6 Super Geeky Tech Tips for the New School Year

(A version of this post was published in NEA Today Magazine - 5 Super Geeky Tips -So honored to have been invited to write again for them! But here you get one tip extra!) Booya!

As I mentioned in my last blog post 5 Ways to Reflect, & Not Regret, Teaching OR... Summer Thoughts for Fall Success, one of the BEST things about being a teacher is that every year is a do-over! This post will provide some easy tips and examples of how up your ed tech game and get ready for a super new school year. Don’t feel pressured to do all 6 - just pick one for this year! If that works out for you, try another and go on from there. 

1. Get Cloudy  

Goodbye flash drives and external drives - the future of data storage and hosting is in the cloud. At first, I was skeptical of the cloud (and a little scared) but 5 years later and using it every day - I’m convinced! Most school systems have some version of Google Apps for Education (GAfE), available for teachers; I recommend uploading and converting your important documents, presentations, and spreadsheets to the cloud for easy editing, sharing, and storage. Another great resource is Dropbox. What sold me on it?  A trusted ed tech leader friend of mine, Gina Hartman, told me back in 2011 "because of Dropbox I don't care if my laptop crashes." That was a cartoon eyes bugging out, dropped jaw, and going “Awooga” kinda moment in my tech life. No fear of crashing. Ever. WOW!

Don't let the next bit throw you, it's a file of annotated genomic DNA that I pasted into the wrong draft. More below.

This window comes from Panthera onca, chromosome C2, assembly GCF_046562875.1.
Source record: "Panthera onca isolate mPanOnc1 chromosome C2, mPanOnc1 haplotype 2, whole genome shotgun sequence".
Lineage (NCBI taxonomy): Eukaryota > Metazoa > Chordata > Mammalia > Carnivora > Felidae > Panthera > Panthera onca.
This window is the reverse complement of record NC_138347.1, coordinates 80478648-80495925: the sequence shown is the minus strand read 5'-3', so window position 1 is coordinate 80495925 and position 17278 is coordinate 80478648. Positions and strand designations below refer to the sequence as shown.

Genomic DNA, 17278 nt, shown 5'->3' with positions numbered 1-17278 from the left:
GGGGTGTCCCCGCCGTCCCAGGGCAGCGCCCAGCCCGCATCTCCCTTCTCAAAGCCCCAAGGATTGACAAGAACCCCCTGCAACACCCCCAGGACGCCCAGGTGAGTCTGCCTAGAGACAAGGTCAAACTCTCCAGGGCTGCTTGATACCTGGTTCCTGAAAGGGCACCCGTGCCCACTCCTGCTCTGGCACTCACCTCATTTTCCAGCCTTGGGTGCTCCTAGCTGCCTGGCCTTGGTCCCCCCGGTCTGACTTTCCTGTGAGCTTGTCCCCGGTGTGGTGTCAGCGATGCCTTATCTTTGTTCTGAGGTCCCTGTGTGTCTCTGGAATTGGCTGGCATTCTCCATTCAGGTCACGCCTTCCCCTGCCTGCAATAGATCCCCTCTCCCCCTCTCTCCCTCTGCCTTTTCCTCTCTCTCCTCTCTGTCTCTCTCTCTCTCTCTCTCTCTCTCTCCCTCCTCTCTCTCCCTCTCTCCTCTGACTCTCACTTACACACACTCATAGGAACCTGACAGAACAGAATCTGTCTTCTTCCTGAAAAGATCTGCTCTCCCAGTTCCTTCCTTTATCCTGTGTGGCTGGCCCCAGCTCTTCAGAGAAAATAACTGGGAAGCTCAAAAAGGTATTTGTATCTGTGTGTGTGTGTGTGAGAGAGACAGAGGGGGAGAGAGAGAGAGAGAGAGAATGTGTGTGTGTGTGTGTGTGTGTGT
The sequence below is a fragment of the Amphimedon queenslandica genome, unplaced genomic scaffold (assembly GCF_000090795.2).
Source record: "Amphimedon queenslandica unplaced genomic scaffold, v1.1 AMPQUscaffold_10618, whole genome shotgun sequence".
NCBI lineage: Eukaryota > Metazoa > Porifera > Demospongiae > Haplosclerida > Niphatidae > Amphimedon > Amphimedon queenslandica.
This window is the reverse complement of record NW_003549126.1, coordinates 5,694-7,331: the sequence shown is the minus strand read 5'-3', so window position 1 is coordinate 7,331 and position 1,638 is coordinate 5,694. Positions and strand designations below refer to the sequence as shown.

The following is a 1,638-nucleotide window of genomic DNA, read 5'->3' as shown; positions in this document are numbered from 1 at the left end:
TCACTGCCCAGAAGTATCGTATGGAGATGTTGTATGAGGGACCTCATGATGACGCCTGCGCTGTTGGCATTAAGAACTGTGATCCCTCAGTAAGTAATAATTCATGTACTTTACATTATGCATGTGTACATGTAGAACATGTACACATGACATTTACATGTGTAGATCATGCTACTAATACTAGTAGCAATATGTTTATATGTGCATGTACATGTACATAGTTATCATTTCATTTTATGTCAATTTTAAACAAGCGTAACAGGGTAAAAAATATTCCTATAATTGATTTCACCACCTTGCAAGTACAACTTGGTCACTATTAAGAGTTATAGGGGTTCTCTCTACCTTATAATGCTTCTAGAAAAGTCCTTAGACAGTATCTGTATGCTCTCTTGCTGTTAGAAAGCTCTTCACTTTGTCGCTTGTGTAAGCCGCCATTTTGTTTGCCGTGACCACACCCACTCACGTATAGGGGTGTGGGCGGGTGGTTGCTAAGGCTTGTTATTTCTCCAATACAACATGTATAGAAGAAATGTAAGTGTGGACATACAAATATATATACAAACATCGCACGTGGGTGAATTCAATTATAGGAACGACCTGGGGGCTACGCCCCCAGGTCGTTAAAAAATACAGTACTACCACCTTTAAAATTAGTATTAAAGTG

2. Get Linked

Now, more than ever, educators must be visible and transparent in what they do for their students, school, and community. Today, that’s easier than ever! Start with a free educator Wikispaces page. Click edit, type, and save. Done.

Why LinkedIn when you’re not looking for a new job? Because our parents and community are there and it shows we’re professionals, too! I’m on LinkedIn but I don’t do much there—it’s just another way for the world to find me and my main Web sites. It’s like a cactus plant because it grows but you don’t have to “water” it very often. A professional profile takes about 30 minutes to create. Just add a photo, your education and work history, awards and qualifications, and call it a day. If you want to go deeper with LinkedIn discussions and groups, and build a personal learning network that connects with other educators, you can! But it’s not a must.